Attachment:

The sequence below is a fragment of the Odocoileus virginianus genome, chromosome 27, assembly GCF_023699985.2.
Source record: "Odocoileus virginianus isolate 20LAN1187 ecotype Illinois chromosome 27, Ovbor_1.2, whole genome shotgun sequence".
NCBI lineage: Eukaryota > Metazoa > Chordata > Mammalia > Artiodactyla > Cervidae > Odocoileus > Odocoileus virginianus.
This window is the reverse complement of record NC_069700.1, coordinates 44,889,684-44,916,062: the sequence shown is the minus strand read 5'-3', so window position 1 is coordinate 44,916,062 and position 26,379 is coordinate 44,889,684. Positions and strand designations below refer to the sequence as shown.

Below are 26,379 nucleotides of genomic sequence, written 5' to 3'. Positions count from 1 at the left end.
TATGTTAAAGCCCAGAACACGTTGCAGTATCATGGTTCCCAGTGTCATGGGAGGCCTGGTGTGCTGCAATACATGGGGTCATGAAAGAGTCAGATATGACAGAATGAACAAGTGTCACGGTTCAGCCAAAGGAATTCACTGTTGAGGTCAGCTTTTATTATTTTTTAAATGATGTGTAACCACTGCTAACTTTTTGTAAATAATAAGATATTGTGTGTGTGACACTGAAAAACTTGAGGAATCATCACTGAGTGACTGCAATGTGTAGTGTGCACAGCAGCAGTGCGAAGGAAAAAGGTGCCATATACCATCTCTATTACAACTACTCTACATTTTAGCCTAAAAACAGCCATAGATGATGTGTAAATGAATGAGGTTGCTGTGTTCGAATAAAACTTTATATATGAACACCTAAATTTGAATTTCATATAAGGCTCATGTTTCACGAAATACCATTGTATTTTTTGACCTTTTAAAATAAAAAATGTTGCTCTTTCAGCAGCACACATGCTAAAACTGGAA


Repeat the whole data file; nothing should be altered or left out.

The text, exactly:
The sequence below is a fragment of the Odocoileus virginianus genome, chromosome 27, assembly GCF_023699985.2.
Source record: "Odocoileus virginianus isolate 20LAN1187 ecotype Illinois chromosome 27, Ovbor_1.2, whole genome shotgun sequence".
NCBI lineage: Eukaryota > Metazoa > Chordata > Mammalia > Artiodactyla > Cervidae > Odocoileus > Odocoileus virginianus.
This window is the reverse complement of record NC_069700.1, coordinates 44,889,684-44,916,062: the sequence shown is the minus strand read 5'-3', so window position 1 is coordinate 44,916,062 and position 26,379 is coordinate 44,889,684. Positions and strand designations below refer to the sequence as shown.

Below are 26,379 nucleotides of genomic sequence, written 5' to 3'. Positions count from 1 at the left end.
TATGTTAAAGCCCAGAACACGTTGCAGTATCATGGTTCCCAGTGTCATGGGAGGCCTGGTGTGCTGCAATACATGGGGTCATGAAAGAGTCAGATATGACAGAATGAACAAGTGTCACGGTTCAGCCAAAGGAATTCACTGTTGAGGTCAGCTTTTATTATTTTTTAAATGATGTGTAACCACTGCTAACTTTTTGTAAATAATAAGATATTGTGTGTGTGACACTGAAAAACTTGAGGAATCATCACTGAGTGACTGCAATGTGTAGTGTGCACAGCAGCAGTGCGAAGGAAAAAGGTGCCATATACCATCTCTATTACAACTACTCTACATTTTAGCCTAAAAACAGCCATAGATGATGTGTAAATGAATGAGGTTGCTGTGTTCGAATAAAACTTTATATATGAACACCTAAATTTGAATTTCATATAAGGCTCATGTTTCACGAAATACCATTGTATTTTTTGACCTTTTAAAATAAAAAATGTTGCTCTTTCAGCAGCACACATGCTAAAACTGGAA